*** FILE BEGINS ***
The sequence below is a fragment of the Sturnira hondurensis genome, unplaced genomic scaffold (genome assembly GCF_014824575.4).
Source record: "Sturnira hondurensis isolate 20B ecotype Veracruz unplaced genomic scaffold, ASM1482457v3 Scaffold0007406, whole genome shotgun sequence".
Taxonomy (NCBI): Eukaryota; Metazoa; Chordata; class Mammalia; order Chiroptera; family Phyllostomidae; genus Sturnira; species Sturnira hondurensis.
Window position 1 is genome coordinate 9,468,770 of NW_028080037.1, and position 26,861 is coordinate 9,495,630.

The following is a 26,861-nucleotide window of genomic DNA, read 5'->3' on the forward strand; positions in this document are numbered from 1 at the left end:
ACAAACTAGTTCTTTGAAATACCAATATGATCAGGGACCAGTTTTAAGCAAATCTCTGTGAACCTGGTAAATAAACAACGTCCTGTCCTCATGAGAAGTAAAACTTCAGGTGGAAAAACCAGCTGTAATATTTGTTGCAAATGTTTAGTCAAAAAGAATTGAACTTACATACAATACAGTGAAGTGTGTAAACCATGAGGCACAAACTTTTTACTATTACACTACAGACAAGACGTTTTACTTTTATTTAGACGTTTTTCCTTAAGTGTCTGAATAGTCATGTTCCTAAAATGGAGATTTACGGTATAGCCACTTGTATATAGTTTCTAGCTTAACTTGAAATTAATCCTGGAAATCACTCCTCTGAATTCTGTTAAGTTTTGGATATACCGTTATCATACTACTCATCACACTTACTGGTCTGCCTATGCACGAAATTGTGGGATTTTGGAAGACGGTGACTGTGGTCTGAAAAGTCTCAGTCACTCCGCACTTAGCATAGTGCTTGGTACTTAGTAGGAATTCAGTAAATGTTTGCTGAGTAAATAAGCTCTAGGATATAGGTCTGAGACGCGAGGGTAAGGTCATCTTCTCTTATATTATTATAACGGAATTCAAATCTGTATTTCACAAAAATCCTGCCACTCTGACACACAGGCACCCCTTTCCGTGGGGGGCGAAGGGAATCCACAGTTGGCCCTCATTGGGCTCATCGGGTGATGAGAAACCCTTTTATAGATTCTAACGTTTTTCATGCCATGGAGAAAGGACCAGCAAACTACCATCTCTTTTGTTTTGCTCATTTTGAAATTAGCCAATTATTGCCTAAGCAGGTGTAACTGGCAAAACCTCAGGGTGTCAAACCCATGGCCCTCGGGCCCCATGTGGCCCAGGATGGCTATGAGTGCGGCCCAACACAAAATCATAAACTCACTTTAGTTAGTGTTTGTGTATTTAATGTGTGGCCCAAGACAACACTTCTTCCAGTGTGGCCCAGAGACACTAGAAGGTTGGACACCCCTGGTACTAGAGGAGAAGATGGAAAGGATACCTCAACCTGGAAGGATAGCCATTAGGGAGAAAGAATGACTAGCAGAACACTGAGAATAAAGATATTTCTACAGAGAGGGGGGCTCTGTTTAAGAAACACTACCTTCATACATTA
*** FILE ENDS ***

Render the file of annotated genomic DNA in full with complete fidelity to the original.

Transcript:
The sequence below is a fragment of the Sturnira hondurensis genome, unplaced genomic scaffold (genome assembly GCF_014824575.4).
Source record: "Sturnira hondurensis isolate 20B ecotype Veracruz unplaced genomic scaffold, ASM1482457v3 Scaffold0007406, whole genome shotgun sequence".
Taxonomy (NCBI): Eukaryota; Metazoa; Chordata; class Mammalia; order Chiroptera; family Phyllostomidae; genus Sturnira; species Sturnira hondurensis.
Window position 1 is genome coordinate 9,468,770 of NW_028080037.1, and position 26,861 is coordinate 9,495,630.

The following is a 26,861-nucleotide window of genomic DNA, read 5'->3' on the forward strand; positions in this document are numbered from 1 at the left end:
ACAAACTAGTTCTTTGAAATACCAATATGATCAGGGACCAGTTTTAAGCAAATCTCTGTGAACCTGGTAAATAAACAACGTCCTGTCCTCATGAGAAGTAAAACTTCAGGTGGAAAAACCAGCTGTAATATTTGTTGCAAATGTTTAGTCAAAAAGAATTGAACTTACATACAATACAGTGAAGTGTGTAAACCATGAGGCACAAACTTTTTACTATTACACTACAGACAAGACGTTTTACTTTTATTTAGACGTTTTTCCTTAAGTGTCTGAATAGTCATGTTCCTAAAATGGAGATTTACGGTATAGCCACTTGTATATAGTTTCTAGCTTAACTTGAAATTAATCCTGGAAATCACTCCTCTGAATTCTGTTAAGTTTTGGATATACCGTTATCATACTACTCATCACACTTACTGGTCTGCCTATGCACGAAATTGTGGGATTTTGGAAGACGGTGACTGTGGTCTGAAAAGTCTCAGTCACTCCGCACTTAGCATAGTGCTTGGTACTTAGTAGGAATTCAGTAAATGTTTGCTGAGTAAATAAGCTCTAGGATATAGGTCTGAGACGCGAGGGTAAGGTCATCTTCTCTTATATTATTATAACGGAATTCAAATCTGTATTTCACAAAAATCCTGCCACTCTGACACACAGGCACCCCTTTCCGTGGGGGGCGAAGGGAATCCACAGTTGGCCCTCATTGGGCTCATCGGGTGATGAGAAACCCTTTTATAGATTCTAACGTTTTTCATGCCATGGAGAAAGGACCAGCAAACTACCATCTCTTTTGTTTTGCTCATTTTGAAATTAGCCAATTATTGCCTAAGCAGGTGTAACTGGCAAAACCTCAGGGTGTCAAACCCATGGCCCTCGGGCCCCATGTGGCCCAGGATGGCTATGAGTGCGGCCCAACACAAAATCATAAACTCACTTTAGTTAGTGTTTGTGTATTTAATGTGTGGCCCAAGACAACACTTCTTCCAGTGTGGCCCAGAGACACTAGAAGGTTGGACACCCCTGGTACTAGAGGAGAAGATGGAAAGGATACCTCAACCTGGAAGGATAGCCATTAGGGAGAAAGAATGACTAGCAGAACACTGAGAATAAAGATATTTCTACAGAGAGGGGGGCTCTGTTTAAGAAACACTACCTTCATACATTA